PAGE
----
Our previous landlord didn’t have space, but thankfully knew of an apartment in town. So we headed off to the other side of town, pretty down in the dumps, wet, and frozen, and grudgingly ready to pay a small fortune for 3 nights accommodation in a town we very much wanted to leave at this point.

Even the view from our emergency accommodation in Bariloche was excellent

Argentina won Copa America that evening. After 28 years the cup was once again coming home and the country went crazy, with celebrations continuing well into the morning. It made our shitty situation feel a lot less shitty. I was thankful for that.

On Monday I replaced the tyre and early on Tuesday we said goodbye to Bariloche again. I was not prepared for the cold that followed. I wore 3 pairs of pants, 4 jackets, a beanie, extra thick winter socks and two pairs of gloves, but I still felt it. I have hand guards on the bike, but the wind still hit my fingertips and even with hand warmers, my fingers froze. Initially they were just cold, then very cold, then painfully cold, then so painful I could barely feel anything. The ride was through the mountains towards Neuquen. It was the most direct route, and we had to get through, so I pushed on. The pain eased off, and 2 hours later we exited the mountains, my fingers frozen, but with a warmer, sunnier ride ahead.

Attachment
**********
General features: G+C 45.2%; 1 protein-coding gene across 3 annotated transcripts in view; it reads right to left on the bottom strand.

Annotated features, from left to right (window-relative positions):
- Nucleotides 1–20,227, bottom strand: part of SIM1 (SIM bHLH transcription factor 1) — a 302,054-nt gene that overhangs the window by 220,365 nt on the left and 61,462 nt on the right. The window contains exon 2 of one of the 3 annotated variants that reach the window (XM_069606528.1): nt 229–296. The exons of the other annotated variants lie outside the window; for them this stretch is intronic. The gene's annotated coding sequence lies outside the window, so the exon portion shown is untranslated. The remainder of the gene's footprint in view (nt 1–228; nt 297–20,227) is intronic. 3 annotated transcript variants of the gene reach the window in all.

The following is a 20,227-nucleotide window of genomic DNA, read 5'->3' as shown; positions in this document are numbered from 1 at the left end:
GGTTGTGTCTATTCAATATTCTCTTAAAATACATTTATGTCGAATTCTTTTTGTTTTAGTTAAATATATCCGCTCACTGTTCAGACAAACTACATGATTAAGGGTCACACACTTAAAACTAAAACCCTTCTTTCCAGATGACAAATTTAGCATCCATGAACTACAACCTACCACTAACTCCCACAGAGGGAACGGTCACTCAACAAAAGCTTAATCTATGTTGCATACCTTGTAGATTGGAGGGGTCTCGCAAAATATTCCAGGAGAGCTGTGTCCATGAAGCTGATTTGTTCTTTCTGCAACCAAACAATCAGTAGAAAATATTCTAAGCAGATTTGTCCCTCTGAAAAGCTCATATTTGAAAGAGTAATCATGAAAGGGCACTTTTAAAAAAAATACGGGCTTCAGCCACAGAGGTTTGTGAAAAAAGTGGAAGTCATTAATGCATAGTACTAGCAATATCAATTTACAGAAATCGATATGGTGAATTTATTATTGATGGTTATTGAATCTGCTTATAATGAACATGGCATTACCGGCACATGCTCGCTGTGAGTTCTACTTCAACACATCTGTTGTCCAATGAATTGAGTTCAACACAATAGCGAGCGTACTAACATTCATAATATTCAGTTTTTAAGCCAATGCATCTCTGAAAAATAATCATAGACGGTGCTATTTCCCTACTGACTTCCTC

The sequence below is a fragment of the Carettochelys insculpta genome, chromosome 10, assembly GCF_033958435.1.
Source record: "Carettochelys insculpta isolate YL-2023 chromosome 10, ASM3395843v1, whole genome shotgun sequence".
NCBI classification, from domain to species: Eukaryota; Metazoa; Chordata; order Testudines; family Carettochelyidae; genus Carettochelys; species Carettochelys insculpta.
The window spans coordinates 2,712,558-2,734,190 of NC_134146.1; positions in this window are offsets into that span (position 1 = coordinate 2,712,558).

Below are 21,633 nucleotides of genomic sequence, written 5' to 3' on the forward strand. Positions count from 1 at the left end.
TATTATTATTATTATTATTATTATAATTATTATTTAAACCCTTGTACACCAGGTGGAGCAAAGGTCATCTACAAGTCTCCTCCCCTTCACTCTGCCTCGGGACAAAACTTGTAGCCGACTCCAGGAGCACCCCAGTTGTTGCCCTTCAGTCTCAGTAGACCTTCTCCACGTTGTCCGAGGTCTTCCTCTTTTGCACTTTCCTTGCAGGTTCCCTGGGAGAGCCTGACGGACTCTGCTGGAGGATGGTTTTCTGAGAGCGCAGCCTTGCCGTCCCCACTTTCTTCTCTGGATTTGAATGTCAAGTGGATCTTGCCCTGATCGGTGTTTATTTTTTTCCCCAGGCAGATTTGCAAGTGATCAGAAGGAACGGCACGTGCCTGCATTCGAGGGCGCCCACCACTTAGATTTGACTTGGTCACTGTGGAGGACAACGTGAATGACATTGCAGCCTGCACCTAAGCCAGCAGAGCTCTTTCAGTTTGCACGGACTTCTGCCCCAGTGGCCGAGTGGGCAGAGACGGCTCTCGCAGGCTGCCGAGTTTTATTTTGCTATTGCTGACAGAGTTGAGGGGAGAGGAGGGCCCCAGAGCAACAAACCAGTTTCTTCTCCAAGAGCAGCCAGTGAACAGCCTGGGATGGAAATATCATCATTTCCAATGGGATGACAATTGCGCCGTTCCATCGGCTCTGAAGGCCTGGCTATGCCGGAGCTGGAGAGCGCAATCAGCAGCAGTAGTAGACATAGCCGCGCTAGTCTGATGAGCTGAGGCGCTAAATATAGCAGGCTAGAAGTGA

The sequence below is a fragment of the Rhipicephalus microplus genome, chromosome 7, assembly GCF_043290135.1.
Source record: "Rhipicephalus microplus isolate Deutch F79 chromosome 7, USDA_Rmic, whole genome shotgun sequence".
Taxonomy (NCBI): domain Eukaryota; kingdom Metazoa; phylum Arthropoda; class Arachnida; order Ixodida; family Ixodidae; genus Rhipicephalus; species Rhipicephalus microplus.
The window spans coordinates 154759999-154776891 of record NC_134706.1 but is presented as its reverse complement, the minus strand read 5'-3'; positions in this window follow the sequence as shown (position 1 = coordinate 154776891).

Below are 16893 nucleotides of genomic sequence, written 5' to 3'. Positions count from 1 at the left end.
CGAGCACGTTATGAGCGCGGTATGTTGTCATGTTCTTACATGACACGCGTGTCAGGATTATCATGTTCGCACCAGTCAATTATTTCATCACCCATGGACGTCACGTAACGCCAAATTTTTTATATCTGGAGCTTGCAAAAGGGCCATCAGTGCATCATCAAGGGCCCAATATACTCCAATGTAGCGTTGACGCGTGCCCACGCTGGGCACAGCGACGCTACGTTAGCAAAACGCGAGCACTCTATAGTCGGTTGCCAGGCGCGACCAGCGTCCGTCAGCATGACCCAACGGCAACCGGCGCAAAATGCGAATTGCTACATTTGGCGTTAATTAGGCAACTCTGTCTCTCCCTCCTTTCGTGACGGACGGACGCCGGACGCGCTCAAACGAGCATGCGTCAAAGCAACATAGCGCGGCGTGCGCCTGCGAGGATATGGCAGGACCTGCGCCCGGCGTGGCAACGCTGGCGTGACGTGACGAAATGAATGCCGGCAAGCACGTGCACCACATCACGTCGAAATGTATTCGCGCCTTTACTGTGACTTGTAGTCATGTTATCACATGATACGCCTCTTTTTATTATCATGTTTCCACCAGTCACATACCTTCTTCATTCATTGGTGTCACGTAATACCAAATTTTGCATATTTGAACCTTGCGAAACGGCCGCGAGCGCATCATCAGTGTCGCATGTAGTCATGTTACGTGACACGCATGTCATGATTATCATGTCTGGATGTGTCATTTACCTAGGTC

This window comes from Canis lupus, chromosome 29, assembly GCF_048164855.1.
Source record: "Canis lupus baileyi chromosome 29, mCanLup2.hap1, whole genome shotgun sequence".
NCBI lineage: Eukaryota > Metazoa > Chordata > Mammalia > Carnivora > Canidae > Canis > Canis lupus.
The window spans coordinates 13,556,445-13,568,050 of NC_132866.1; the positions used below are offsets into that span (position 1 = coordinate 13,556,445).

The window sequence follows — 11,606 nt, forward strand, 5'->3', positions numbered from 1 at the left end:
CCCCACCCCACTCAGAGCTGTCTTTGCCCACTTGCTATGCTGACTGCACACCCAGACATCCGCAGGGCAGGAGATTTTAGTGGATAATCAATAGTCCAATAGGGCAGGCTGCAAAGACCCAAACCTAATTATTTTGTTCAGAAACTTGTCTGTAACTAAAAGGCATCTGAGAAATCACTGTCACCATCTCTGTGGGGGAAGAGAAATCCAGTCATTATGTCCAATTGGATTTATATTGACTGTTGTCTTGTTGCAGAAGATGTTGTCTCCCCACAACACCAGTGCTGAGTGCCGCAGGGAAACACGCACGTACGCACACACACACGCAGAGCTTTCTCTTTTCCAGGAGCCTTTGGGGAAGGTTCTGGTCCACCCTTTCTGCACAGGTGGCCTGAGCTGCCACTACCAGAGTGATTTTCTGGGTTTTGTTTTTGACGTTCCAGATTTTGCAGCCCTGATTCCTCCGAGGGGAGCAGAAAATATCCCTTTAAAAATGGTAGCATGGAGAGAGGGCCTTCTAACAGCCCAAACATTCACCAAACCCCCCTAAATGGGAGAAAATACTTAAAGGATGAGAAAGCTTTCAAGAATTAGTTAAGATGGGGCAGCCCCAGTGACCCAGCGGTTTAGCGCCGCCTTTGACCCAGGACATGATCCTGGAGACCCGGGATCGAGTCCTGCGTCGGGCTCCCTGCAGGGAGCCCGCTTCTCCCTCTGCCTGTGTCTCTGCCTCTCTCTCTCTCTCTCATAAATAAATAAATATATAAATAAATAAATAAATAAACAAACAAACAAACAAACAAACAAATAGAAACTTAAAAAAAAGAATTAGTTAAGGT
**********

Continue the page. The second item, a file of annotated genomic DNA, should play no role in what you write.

We stopped by the side of the road to take in the view. I marveled at how well my hands survived the cold when the pain hit. My fingers ached like they were being crushed. That’s when I realized how bad things were. I tried to heat my hands by placing them near the radiator and near the exhaust but it made little difference. A week later I hadn’t fully recovered feeling, and two weeks later the skin cracked and started peeling away. After a painful few days my fingers are finally back to normal.